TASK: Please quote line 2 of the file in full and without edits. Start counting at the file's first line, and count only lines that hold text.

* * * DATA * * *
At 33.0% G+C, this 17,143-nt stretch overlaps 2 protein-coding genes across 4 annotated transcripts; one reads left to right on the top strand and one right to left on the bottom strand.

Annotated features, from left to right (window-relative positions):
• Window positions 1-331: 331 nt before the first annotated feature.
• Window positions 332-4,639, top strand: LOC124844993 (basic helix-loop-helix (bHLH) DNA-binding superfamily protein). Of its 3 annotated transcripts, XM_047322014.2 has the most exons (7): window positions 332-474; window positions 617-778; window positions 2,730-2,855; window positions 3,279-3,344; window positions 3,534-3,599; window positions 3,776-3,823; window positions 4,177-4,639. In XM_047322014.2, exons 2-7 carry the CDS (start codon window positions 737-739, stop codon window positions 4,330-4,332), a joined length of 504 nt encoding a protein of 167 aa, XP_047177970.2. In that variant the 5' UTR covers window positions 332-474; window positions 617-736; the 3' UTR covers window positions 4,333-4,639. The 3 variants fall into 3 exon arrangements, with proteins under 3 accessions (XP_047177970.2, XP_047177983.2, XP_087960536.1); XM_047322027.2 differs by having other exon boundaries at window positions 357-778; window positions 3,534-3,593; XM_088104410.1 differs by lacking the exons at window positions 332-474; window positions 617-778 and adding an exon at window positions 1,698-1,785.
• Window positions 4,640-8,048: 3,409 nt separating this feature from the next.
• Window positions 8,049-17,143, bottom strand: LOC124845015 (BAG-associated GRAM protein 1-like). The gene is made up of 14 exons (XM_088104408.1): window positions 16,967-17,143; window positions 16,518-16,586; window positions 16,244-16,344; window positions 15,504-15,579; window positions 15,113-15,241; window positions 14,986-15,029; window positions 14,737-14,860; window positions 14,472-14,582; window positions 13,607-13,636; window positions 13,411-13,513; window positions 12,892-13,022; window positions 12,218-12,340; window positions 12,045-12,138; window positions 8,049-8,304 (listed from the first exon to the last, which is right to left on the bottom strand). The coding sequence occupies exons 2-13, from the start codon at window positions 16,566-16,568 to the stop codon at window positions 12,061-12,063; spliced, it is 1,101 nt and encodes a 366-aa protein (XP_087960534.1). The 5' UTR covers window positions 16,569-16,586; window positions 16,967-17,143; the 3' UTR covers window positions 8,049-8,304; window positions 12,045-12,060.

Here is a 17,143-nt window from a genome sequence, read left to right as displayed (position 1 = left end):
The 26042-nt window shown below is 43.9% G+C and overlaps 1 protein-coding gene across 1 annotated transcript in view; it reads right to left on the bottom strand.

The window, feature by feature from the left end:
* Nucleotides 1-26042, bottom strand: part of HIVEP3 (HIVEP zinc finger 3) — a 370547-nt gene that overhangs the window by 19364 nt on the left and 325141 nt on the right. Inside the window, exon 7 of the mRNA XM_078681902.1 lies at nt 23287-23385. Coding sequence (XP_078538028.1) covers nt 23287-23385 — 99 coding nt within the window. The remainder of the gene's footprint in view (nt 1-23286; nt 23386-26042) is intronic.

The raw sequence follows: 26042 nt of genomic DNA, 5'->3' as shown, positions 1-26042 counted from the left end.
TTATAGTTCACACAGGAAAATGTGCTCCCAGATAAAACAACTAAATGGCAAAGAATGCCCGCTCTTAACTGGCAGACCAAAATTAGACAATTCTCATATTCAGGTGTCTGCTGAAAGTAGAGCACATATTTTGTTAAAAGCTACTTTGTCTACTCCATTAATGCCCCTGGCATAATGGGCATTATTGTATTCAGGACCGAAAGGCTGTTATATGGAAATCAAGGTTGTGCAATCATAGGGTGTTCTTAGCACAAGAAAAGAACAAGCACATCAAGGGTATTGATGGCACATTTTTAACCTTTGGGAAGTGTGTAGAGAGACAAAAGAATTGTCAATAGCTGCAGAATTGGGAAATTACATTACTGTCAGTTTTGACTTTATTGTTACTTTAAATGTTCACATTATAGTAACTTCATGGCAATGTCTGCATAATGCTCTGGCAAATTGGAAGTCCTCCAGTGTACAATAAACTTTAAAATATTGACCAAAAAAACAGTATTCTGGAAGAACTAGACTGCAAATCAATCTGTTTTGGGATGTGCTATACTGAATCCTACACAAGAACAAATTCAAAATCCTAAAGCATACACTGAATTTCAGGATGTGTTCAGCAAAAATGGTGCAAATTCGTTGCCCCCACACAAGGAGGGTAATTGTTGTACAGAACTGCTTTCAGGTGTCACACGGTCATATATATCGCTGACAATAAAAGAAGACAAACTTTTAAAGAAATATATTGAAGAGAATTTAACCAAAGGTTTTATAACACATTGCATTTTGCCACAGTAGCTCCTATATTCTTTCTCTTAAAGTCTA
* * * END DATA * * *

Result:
Annotated features, from left to right (window-relative positions):